When will they learn?

Facebook accidentally publicly revealed personal information about its members, which could be useful to identity thieves. Earlier this month, the full dates of birth of many of Facebook’s 80 million active users were visible to others, even if the individual member had requested that the information remained confidential.

According to Graham Cluley, senior technology consultant at Sophos, a security slip-up by the website during the process of a public beta test of its new design for members’ profiles left birth date information exposed. 

"I was shocked to see people’s full date of birth revealed, even though I knew they had their privacy set up correctly to supposedly hide the information," said Cluley. "It’s essential that users of social networks should have confidence that their privacy will be protected – and it’s especially important with information like your date of birth, which can be a golden nugget for a committed identity thief."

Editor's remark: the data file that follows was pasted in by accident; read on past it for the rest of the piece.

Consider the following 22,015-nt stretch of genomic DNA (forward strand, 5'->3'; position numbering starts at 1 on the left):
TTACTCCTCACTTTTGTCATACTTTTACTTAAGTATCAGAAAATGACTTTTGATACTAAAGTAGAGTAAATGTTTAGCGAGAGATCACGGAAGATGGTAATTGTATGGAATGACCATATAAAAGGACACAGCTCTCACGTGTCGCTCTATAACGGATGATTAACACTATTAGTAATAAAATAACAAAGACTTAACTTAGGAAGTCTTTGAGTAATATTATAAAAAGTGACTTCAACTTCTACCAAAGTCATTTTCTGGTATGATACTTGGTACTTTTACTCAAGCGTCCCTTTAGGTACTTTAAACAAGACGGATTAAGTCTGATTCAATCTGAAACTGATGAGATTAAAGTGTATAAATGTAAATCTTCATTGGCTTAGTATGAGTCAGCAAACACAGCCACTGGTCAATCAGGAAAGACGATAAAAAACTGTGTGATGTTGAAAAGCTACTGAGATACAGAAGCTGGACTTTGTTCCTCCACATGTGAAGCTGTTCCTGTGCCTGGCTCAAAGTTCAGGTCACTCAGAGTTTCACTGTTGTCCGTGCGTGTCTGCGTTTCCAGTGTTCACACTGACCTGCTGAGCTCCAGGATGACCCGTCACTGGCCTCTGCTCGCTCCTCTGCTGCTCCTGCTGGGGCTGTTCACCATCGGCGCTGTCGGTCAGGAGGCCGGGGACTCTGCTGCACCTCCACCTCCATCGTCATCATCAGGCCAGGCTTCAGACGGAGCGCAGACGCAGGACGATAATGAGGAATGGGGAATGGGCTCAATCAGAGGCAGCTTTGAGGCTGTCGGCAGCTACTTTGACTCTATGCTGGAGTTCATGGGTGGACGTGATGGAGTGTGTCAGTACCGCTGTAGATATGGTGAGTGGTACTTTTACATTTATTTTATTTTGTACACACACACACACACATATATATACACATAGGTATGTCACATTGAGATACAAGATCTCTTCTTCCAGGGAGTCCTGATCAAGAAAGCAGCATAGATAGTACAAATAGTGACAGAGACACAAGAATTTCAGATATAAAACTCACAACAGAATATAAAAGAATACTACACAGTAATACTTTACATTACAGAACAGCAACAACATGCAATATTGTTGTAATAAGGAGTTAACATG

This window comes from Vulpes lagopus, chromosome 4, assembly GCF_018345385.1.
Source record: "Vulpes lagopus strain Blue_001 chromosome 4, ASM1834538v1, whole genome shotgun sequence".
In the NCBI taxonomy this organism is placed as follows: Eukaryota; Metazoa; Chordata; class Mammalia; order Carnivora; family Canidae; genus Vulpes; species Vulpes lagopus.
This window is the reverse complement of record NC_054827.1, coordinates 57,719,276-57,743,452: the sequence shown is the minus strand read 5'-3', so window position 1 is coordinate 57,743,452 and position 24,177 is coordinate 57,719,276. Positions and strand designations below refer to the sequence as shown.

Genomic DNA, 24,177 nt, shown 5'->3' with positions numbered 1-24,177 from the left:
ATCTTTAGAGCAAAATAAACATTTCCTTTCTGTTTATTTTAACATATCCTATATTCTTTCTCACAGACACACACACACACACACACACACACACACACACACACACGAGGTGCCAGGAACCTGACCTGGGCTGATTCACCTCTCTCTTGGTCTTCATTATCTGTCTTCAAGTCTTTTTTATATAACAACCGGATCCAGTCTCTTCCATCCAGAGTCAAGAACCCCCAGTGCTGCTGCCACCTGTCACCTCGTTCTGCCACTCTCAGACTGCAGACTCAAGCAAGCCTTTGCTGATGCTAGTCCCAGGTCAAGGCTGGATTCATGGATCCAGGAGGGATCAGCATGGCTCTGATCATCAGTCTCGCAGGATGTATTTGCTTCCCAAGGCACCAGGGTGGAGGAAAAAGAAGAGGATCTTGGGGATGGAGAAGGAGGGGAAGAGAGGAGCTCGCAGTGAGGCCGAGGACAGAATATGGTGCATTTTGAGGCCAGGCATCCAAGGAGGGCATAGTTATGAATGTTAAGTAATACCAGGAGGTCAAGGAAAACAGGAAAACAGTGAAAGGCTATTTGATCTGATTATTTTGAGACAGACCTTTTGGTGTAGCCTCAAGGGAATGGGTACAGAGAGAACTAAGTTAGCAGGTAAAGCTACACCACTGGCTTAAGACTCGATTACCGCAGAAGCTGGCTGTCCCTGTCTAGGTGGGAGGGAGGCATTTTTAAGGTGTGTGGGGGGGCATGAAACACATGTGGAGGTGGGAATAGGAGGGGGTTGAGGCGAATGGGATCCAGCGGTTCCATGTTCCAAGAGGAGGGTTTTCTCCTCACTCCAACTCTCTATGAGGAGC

Cluley says he informed Facebook as soon as he discovered the flaw, which now appears to have been fixed. 

"It’s good that Facebook fixed the problem – but can people feel confident that this kind of mistake won’t happen again in future?" he asked. "My advice to Facebook users would be, even if your date of birth is set to be non-visible, change it to a made-up date in case this kind of blunder happens again. Facebook and other social networking websites need to be more careful about protecting their members’ data, or risk losing users."


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0 Responses to When will they learn?

  1. Derek Lidbom says:

    At least facebook lets you change your birthday though. 😀

  2. Mark says:

    One of the myriad of reasons I changed all my info and deactivated my account.

  3. Scott says:

    But then you wouldn’t get all of the nice birthday greetings! Maybe I’ll just change the year. I think this will bother some people, but so many people live on Facebook, that security snafus here and there are going to continue to be forgiven and forgotten by the vast majority of users because people love the product. They’ll have to screw up something that yields big consequences before there’s outcry.

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